This is why the term “radical economic transformation” comes into particular focus. The current mood in South Africa is that much like many other nations at this time, the public remains deeply unsatisfied with the status quo established at the end of the last century. This has left a space for a new philosophy to dictate the next decade of South African development.

Judging by the rise of left-leaning politics in the likes of the Economic Freedom Fighters (EFF), it can be assumed that many South Africans are now drifting towards more “radical” political ideologies. Hence,  the president and his allies have gone to lengths to appeal to a younger generation through the co-opting of rhetoric associated with their thirst for change.

Phrases associated with land expropriation, black economic empowerment, and the vilification of a white economic elite accused of pulling strings from abroad have become all too common go-to words for the president’s men this year. But an angered public will not be appeased by the brandishing of new political slogans, this much was shown in the 2016 local elections. No, for the millions of unemployed South Africans, economic change is the penultimate political tool. This is where the tentative economics of Mr. Jonas’ article and  Mr. Zuma’s politicking collide.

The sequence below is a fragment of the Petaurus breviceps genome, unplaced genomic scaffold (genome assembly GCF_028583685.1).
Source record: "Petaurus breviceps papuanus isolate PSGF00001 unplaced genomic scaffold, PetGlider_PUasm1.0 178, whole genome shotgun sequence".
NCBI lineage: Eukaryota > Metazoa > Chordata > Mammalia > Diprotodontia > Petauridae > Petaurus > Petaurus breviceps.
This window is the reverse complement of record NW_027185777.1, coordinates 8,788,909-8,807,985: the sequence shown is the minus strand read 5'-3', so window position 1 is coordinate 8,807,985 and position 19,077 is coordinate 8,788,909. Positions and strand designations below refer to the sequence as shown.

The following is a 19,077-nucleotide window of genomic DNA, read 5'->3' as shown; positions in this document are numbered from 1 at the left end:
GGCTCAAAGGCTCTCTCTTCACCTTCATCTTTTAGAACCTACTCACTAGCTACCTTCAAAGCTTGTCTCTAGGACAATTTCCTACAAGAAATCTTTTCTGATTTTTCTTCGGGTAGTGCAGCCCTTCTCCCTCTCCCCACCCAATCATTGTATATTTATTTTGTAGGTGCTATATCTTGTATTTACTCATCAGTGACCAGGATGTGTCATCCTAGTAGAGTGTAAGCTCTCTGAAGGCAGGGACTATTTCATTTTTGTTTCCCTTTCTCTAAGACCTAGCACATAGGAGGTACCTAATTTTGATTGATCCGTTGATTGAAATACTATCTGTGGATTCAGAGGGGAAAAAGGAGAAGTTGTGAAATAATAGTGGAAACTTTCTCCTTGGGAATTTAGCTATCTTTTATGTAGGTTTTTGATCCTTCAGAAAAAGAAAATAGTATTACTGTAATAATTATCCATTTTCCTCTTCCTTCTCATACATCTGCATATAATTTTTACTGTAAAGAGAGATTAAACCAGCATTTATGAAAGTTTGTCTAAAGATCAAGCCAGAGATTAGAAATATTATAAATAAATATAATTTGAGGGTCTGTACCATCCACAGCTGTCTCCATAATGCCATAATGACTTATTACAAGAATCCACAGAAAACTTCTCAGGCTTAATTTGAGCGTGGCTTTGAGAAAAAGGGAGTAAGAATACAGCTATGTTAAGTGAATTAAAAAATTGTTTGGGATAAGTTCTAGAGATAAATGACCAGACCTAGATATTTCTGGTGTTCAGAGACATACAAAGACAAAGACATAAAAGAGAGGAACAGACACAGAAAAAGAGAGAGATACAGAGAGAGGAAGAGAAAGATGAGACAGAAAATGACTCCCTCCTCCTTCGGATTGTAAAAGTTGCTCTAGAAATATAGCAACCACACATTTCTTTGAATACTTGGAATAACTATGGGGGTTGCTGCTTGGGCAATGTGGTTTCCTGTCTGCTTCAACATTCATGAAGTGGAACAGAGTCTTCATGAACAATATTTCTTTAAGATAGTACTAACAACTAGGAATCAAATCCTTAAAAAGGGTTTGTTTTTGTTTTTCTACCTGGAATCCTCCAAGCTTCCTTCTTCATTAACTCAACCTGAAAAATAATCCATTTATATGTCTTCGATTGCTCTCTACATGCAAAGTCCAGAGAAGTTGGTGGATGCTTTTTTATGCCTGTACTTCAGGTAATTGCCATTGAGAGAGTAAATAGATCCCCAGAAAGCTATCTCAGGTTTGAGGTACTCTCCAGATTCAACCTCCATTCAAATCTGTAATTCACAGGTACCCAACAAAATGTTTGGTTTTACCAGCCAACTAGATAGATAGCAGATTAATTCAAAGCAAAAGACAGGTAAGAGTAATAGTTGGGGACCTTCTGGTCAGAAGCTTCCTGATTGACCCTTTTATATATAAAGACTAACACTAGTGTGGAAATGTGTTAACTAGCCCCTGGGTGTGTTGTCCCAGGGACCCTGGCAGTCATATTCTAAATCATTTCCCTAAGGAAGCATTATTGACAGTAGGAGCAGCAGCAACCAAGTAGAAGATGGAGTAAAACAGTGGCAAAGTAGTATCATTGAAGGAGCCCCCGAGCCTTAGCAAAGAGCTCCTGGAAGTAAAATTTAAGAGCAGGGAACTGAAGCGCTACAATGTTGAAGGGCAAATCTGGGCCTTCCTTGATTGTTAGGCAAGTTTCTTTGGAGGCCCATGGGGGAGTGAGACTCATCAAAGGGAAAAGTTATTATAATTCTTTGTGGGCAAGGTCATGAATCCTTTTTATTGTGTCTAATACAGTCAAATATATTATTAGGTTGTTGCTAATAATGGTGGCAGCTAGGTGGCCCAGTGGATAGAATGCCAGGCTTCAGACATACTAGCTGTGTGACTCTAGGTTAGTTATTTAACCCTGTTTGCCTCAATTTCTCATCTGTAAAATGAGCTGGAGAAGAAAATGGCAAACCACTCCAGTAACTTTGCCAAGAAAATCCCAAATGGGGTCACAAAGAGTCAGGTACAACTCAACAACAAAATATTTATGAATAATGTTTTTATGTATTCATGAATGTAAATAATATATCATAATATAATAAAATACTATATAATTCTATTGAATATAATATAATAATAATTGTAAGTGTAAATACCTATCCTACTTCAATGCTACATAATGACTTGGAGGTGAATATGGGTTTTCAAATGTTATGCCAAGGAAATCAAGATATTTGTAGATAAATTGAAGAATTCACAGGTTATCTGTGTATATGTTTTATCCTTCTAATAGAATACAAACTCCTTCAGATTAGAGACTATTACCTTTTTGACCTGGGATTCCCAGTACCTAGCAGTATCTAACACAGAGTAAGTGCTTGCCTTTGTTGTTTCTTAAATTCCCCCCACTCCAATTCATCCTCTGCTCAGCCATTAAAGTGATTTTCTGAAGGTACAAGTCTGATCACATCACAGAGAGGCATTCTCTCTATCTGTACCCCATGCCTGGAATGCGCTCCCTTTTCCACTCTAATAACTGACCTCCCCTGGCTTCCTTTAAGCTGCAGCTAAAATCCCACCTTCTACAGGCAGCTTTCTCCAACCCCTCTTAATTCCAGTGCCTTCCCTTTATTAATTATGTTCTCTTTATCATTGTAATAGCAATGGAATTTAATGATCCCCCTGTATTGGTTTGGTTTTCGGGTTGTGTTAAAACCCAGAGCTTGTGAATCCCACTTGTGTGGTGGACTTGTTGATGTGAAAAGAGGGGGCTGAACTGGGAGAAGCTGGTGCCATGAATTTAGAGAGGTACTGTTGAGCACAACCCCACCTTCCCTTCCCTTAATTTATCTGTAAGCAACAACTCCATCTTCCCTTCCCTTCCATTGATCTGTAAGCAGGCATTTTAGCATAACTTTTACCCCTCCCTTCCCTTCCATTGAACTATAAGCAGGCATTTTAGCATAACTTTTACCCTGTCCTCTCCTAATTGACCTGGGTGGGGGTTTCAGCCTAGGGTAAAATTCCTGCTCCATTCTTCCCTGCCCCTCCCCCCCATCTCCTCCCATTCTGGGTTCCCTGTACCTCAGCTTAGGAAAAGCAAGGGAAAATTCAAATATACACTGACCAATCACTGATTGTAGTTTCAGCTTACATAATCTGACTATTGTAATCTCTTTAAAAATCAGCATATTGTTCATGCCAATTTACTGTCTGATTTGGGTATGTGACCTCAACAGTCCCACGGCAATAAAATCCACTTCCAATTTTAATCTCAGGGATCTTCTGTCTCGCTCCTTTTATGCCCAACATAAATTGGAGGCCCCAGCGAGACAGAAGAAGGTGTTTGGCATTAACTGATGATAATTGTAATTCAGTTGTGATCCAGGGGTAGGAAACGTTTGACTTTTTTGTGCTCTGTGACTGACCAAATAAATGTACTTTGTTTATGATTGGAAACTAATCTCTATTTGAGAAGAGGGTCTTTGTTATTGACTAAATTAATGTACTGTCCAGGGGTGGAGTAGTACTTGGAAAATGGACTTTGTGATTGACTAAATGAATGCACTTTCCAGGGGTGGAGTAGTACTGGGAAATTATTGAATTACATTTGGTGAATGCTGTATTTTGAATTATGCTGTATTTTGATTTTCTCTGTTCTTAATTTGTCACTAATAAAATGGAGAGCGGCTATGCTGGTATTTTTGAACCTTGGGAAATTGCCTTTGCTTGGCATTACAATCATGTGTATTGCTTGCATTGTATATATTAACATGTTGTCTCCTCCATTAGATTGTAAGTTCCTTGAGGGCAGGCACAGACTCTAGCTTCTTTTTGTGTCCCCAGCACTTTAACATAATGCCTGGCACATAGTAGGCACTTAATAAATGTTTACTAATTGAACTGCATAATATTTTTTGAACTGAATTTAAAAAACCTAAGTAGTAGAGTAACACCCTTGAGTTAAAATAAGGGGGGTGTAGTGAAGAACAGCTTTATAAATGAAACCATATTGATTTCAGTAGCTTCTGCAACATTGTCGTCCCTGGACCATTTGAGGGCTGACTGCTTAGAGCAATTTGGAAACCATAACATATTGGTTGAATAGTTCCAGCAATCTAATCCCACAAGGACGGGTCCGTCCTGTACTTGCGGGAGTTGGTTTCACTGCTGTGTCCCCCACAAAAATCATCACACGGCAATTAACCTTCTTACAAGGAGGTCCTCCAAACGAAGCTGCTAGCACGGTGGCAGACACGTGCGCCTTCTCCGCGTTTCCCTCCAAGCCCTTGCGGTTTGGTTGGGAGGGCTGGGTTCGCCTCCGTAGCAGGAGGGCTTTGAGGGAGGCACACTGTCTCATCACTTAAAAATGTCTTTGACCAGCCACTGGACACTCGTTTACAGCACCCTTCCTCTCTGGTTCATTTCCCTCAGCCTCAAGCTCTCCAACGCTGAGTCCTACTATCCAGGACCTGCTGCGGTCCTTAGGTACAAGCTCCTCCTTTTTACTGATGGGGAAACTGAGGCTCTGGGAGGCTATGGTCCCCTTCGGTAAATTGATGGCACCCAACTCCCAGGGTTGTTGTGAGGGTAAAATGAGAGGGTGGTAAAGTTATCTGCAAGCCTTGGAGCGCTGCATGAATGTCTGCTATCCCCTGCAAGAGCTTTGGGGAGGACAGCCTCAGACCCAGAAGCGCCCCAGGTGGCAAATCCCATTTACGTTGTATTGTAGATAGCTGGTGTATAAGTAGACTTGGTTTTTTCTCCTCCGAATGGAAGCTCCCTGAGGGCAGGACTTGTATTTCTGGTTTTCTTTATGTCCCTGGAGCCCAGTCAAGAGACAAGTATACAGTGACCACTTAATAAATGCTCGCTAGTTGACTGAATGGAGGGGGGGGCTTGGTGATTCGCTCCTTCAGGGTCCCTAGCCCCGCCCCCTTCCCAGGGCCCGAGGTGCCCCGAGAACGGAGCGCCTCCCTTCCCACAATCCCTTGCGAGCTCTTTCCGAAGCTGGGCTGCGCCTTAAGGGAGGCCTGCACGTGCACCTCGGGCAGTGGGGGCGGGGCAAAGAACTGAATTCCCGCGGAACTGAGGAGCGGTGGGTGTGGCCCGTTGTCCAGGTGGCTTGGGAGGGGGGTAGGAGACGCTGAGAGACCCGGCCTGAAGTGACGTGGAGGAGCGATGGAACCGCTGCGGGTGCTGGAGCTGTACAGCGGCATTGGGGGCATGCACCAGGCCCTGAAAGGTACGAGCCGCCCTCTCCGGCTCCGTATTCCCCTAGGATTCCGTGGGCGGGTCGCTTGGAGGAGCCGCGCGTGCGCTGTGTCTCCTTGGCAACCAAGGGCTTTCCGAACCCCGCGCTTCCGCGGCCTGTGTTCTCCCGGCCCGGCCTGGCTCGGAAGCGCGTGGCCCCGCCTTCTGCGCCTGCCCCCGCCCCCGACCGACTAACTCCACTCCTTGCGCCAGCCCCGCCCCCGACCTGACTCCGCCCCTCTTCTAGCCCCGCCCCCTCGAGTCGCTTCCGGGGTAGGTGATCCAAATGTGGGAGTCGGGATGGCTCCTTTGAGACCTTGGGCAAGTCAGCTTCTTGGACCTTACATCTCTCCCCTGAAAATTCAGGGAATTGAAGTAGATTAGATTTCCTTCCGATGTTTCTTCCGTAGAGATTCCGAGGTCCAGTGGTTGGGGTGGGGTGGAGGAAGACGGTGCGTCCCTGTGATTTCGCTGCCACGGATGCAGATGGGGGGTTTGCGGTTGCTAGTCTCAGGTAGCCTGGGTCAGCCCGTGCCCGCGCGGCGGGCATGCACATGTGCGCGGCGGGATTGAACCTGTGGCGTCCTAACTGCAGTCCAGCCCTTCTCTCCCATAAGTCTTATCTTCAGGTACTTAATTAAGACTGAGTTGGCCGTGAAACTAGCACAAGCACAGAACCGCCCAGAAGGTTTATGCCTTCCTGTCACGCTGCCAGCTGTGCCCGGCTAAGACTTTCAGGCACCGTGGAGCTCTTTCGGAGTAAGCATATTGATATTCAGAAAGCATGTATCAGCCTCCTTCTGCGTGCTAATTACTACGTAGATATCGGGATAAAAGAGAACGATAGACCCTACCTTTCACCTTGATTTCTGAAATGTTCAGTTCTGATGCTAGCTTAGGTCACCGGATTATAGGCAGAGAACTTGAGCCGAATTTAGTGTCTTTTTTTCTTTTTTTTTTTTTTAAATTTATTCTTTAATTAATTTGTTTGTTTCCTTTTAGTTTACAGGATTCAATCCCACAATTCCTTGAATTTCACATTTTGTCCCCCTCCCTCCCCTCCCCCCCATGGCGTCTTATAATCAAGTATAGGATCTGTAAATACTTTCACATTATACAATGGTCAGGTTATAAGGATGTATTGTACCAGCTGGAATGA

In order to see any votes come 2019, the ANC has to create jobs. In order to deliver on jobs, the ANC must deliver on growth. Judging by projections of growth for South Africa stagnating around 1% for the next year, the economy won’t turn around in time for the 2019 election.

So, actual reform needs to take place to improve the performance of South African industries, otherwise, an underperforming economy will do more damage to the ANC than any opposition party could ever dream of.

This begins with the stability of the nation in the year 2017, but it also stretches beyond the political consequences of 2019. The ANC must do more than just recreate the party for another election. It must recreate the party for a new era.

More than just another radical 


The ANC has chosen to dedicate this year to OR Tambo, president of the party until his death before the end of apartheid. This is a good choice for 2017. Beyond being one of the ANC’s most iconic leaders, Tambo also was upheld as a leader with keen insight into the heart of the party, having led much of the resistance to the apartheid government. Recently a quote by the deceased leader has begun to circulate on social media:

“Let’s tell the truth to ourselves. Even if the truth coincides with what the enemy is saying, let us tell the truth.”

Oliver Reginald Tambo

Not only does this golden rock of wisdom speak to the various internal conflicts we face as creatures of self-serving righteousness, but Tambo has somehow stretched forward in time to speak to the leaders of his own party. What is required of an ANC in 2017 is for it to be candid with its people, and honest to its values.